In a recent case of appeal from the examiner to the Commissioner of Patents, the complaint of the in- ventor was that the examiner objected unnecessarily to the language used in the claims, and thus obstructed and delayed his application. The majority of the ex- amining officers very properly interpret their duty as lying in the direction of facilitating the inventorin ob- taining his patent, but in some of the rooms in the Patent Office a contrary theory sometimes seemti to prevail, and occasionally the practice is such that it looks as if the examiner considered his special function to quibble over words, even to the extent of delaying or defeating tin inventor. In the case above referred to, ex parte Pacholder, Mr. Commissioner Mitchell lays down very clearly the rules which should govern the Patent Office. Among other rulintrshe holds as follows : "No general rule can be laid down for governing the employment in the claims of patents of such words as ' means,' 'mechanism,' and 'appliances.' It is the object of the law, as it is the solicitude of this office, to protect inventors and guard their inventions. This ob- ject is best secured in the case of patents which repre- sent the maturity of an art by taking care that claims shall be drawn with all reasonable restrictions, so that they shall be valid in spite of everything that is con- tained in existing patents and of everything previously known or used." "In the case of patents which represent the infancy of an art or the stage of its earliest practical develop- ment, this office is solicitous that the inventor should be accorded a breadth of claim which is commensurate with the extent and importance of the invention which he desires and is entitled to protect. While the office will insist upon as much definiteness in the lan- guage of the claim as the statute calls for, it will also, if it properly discharge its function as the protector of the inventor, leave something to the salutary and be- nignant agency of construction in the courts.'1 "There is a permissible latitude of choice in the use of language which may be safely accorded to the in- ventor or his solicitor without violating the statute, and without detriment to that branch of the public service which has for its object not only to grant let- ters patent for new inventions, but to grant them at the earliest possible date."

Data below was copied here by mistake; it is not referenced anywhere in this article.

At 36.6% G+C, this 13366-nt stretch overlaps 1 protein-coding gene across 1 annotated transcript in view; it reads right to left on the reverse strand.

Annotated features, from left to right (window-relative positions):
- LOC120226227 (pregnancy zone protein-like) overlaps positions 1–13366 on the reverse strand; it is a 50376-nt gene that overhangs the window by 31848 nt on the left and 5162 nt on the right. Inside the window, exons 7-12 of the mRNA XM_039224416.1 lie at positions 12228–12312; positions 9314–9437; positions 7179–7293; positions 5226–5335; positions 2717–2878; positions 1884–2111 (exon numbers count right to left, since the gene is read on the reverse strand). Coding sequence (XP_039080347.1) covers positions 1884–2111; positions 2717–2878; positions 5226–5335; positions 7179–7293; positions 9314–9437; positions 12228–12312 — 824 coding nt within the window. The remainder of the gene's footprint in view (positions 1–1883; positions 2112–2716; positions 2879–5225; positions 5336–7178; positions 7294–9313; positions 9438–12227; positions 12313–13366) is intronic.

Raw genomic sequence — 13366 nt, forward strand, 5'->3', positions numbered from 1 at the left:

Good Doctrine in Regard to Patents
This article was originally published with the title "Patents" in SA Supplements 29, 756supp, 402 (June 1890)